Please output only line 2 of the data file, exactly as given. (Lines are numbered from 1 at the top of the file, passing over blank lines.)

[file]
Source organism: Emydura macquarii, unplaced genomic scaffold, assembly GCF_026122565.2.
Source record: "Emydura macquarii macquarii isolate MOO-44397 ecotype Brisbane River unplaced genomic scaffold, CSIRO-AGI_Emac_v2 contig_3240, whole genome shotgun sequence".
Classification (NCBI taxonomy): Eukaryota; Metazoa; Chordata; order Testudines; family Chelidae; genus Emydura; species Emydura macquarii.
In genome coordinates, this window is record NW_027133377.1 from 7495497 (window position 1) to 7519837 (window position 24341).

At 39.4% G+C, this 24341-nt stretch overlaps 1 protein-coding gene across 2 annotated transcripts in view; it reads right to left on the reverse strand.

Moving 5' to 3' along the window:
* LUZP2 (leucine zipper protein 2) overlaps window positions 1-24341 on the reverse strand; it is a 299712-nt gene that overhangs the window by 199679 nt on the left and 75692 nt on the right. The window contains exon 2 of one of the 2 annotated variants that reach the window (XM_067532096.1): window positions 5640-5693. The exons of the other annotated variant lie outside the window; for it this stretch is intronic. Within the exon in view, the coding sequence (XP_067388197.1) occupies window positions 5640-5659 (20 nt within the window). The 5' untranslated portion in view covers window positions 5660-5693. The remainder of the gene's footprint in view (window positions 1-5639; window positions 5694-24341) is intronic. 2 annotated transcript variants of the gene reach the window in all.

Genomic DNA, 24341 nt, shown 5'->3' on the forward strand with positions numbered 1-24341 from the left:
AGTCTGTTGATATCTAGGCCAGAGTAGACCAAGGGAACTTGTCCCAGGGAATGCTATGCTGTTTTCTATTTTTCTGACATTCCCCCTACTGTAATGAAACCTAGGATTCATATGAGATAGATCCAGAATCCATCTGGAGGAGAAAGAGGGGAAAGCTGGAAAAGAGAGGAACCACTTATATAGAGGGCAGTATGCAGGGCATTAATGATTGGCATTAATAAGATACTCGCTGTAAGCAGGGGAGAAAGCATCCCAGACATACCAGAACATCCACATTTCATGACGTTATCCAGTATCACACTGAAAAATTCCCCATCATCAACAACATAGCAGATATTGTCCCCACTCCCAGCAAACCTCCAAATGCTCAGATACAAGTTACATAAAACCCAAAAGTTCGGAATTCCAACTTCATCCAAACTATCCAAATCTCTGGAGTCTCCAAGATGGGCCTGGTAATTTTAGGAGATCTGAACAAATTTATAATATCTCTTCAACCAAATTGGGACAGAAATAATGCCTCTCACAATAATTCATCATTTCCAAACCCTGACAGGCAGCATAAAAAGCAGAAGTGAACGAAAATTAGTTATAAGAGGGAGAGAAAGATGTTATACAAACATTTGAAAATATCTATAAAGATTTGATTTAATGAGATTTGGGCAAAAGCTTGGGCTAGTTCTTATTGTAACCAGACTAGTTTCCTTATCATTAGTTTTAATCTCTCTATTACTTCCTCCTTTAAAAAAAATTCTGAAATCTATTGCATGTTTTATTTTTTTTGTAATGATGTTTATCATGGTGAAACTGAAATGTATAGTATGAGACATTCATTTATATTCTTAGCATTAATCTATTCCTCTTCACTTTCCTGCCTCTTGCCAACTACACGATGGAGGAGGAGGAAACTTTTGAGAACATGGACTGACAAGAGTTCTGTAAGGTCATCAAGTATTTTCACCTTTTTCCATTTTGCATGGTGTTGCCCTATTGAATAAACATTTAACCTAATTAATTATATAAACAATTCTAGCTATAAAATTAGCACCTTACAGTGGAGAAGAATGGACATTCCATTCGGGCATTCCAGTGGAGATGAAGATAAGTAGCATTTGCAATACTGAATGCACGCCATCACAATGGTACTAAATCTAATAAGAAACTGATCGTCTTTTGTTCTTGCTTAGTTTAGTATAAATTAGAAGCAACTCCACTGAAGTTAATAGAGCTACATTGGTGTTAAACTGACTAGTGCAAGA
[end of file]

Source record: "Emydura macquarii macquarii isolate MOO-44397 ecotype Brisbane River unplaced genomic scaffold, CSIRO-AGI_Emac_v2 contig_3240, whole genome shotgun sequence".